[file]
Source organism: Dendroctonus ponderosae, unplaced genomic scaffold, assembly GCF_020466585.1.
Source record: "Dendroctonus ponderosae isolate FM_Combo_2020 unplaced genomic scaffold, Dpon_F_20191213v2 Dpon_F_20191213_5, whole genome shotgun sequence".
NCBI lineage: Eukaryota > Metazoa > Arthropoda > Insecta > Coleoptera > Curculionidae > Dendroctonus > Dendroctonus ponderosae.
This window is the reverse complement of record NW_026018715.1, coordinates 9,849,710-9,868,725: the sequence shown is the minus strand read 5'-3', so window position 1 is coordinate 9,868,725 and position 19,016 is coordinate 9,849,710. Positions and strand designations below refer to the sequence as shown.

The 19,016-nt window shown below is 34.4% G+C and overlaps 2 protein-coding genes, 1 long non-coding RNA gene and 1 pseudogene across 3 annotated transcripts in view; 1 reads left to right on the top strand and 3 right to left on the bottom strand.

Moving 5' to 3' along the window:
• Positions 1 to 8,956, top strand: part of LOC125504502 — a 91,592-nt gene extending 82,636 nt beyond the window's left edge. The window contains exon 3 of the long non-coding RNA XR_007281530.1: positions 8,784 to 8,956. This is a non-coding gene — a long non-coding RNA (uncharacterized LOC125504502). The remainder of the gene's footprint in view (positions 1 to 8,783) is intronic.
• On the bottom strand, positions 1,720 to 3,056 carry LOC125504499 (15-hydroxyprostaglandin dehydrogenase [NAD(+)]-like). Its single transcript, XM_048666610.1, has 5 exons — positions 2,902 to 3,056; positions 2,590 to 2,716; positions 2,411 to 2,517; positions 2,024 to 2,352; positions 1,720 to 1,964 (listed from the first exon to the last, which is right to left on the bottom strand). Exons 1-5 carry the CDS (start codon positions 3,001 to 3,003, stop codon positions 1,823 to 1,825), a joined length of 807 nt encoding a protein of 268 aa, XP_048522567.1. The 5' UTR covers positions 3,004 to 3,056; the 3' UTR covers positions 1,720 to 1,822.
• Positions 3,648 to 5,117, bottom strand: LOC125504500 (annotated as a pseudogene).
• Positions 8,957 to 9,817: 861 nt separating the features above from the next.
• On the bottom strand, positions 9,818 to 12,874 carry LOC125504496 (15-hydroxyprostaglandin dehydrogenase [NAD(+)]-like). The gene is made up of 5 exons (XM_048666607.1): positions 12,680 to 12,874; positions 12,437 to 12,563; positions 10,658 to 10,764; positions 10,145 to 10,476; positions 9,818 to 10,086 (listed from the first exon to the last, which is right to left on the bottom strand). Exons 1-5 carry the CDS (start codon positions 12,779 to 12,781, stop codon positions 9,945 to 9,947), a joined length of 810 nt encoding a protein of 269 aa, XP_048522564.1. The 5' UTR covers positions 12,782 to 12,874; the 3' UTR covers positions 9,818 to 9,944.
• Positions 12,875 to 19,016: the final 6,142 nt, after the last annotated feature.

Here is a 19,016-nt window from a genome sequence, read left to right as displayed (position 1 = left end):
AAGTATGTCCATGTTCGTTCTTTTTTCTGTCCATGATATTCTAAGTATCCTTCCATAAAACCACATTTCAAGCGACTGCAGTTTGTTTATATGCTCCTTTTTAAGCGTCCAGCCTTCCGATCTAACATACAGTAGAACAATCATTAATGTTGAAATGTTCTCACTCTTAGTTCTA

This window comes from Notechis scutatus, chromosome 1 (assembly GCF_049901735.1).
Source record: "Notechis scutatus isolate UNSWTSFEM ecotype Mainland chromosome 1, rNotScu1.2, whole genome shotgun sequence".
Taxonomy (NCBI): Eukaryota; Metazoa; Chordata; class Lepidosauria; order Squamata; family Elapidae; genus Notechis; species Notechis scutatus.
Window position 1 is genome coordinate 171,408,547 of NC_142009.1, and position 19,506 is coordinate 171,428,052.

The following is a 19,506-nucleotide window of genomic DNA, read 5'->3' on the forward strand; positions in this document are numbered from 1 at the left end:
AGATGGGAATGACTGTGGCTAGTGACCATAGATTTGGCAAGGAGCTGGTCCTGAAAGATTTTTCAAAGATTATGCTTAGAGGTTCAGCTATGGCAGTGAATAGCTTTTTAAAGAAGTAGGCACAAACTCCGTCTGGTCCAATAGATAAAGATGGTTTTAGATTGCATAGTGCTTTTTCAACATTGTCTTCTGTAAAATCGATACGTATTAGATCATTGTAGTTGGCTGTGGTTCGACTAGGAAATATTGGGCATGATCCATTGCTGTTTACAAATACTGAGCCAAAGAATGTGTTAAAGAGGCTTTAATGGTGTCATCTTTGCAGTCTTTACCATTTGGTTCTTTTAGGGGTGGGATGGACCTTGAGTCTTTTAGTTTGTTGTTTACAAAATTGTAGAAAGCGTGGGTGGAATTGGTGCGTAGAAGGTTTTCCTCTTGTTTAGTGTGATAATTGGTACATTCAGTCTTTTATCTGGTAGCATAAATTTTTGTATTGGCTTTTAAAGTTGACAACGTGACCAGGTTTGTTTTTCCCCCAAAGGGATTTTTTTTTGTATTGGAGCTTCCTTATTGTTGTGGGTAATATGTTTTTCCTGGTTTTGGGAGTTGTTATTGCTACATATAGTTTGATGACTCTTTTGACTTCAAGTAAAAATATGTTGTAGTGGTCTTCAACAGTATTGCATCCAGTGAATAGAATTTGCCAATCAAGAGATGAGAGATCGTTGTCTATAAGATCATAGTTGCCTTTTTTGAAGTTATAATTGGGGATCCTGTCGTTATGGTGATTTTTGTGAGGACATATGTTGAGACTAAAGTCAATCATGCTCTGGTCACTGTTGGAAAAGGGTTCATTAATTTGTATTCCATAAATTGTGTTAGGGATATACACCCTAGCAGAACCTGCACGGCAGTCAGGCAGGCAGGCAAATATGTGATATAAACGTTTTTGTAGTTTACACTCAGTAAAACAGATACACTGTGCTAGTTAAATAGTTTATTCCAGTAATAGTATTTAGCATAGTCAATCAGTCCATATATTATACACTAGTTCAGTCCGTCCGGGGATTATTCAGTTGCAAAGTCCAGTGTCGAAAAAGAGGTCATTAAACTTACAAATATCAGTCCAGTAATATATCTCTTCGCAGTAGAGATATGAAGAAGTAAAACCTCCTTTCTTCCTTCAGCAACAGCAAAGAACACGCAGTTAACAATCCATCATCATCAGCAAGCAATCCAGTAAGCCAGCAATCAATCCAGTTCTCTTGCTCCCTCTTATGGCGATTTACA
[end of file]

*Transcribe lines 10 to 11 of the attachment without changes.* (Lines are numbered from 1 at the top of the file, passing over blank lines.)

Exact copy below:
• Positions 8,957 to 9,817: 861 nt separating the features above from the next.
• On the bottom strand, positions 9,818 to 12,874 carry LOC125504496 (15-hydroxyprostaglandin dehydrogenase [NAD(+)]-like). The gene is made up of 5 exons (XM_048666607.1): positions 12,680 to 12,874; positions 12,437 to 12,563; positions 10,658 to 10,764; positions 10,145 to 10,476; positions 9,818 to 10,086 (listed from the first exon to the last, which is right to left on the bottom strand). Exons 1-5 carry the CDS (start codon positions 12,779 to 12,781, stop codon positions 9,945 to 9,947), a joined length of 810 nt encoding a protein of 269 aa, XP_048522564.1. The 5' UTR covers positions 12,782 to 12,874; the 3' UTR covers positions 9,818 to 9,944.